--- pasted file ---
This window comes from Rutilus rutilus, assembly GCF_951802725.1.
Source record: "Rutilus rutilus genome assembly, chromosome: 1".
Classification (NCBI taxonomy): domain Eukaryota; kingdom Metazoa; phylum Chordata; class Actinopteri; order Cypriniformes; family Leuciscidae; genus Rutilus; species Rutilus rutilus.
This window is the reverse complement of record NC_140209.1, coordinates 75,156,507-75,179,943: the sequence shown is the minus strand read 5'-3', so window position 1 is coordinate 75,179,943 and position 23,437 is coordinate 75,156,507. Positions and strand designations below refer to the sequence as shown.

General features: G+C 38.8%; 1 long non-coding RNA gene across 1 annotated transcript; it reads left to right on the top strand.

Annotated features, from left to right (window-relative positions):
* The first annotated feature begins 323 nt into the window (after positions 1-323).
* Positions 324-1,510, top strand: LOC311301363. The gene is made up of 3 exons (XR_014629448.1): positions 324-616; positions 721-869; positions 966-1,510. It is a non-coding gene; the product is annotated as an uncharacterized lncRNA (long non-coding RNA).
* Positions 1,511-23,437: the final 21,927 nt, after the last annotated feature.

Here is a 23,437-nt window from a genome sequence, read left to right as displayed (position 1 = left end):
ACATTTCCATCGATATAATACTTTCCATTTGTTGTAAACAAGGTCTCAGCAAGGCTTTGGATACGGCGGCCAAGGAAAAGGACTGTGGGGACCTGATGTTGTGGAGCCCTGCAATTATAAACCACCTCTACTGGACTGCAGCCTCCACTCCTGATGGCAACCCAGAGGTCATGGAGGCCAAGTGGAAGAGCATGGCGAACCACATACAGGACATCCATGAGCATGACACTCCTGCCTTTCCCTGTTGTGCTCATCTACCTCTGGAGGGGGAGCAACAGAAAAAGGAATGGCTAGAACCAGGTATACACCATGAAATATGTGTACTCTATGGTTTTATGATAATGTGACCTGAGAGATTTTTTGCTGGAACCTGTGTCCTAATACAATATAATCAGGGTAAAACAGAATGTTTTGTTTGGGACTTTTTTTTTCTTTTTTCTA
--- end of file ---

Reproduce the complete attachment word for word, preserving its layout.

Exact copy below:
This window comes from Rutilus rutilus, assembly GCF_951802725.1.
Source record: "Rutilus rutilus genome assembly, chromosome: 1".
Classification (NCBI taxonomy): domain Eukaryota; kingdom Metazoa; phylum Chordata; class Actinopteri; order Cypriniformes; family Leuciscidae; genus Rutilus; species Rutilus rutilus.
This window is the reverse complement of record NC_140209.1, coordinates 75,156,507-75,179,943: the sequence shown is the minus strand read 5'-3', so window position 1 is coordinate 75,179,943 and position 23,437 is coordinate 75,156,507. Positions and strand designations below refer to the sequence as shown.

General features: G+C 38.8%; 1 long non-coding RNA gene across 1 annotated transcript; it reads left to right on the top strand.

Annotated features, from left to right (window-relative positions):
* The first annotated feature begins 323 nt into the window (after positions 1-323).
* Positions 324-1,510, top strand: LOC311301363. The gene is made up of 3 exons (XR_014629448.1): positions 324-616; positions 721-869; positions 966-1,510. It is a non-coding gene; the product is annotated as an uncharacterized lncRNA (long non-coding RNA).
* Positions 1,511-23,437: the final 21,927 nt, after the last annotated feature.

Here is a 23,437-nt window from a genome sequence, read left to right as displayed (position 1 = left end):
ACATTTCCATCGATATAATACTTTCCATTTGTTGTAAACAAGGTCTCAGCAAGGCTTTGGATACGGCGGCCAAGGAAAAGGACTGTGGGGACCTGATGTTGTGGAGCCCTGCAATTATAAACCACCTCTACTGGACTGCAGCCTCCACTCCTGATGGCAACCCAGAGGTCATGGAGGCCAAGTGGAAGAGCATGGCGAACCACATACAGGACATCCATGAGCATGACACTCCTGCCTTTCCCTGTTGTGCTCATCTACCTCTGGAGGGGGAGCAACAGAAAAAGGAATGGCTAGAACCAGGTATACACCATGAAATATGTGTACTCTATGGTTTTATGATAATGTGACCTGAGAGATTTTTTGCTGGAACCTGTGTCCTAATACAATATAATCAGGGTAAAACAGAATGTTTTGTTTGGGACTTTTTTTTTCTTTTTTCTA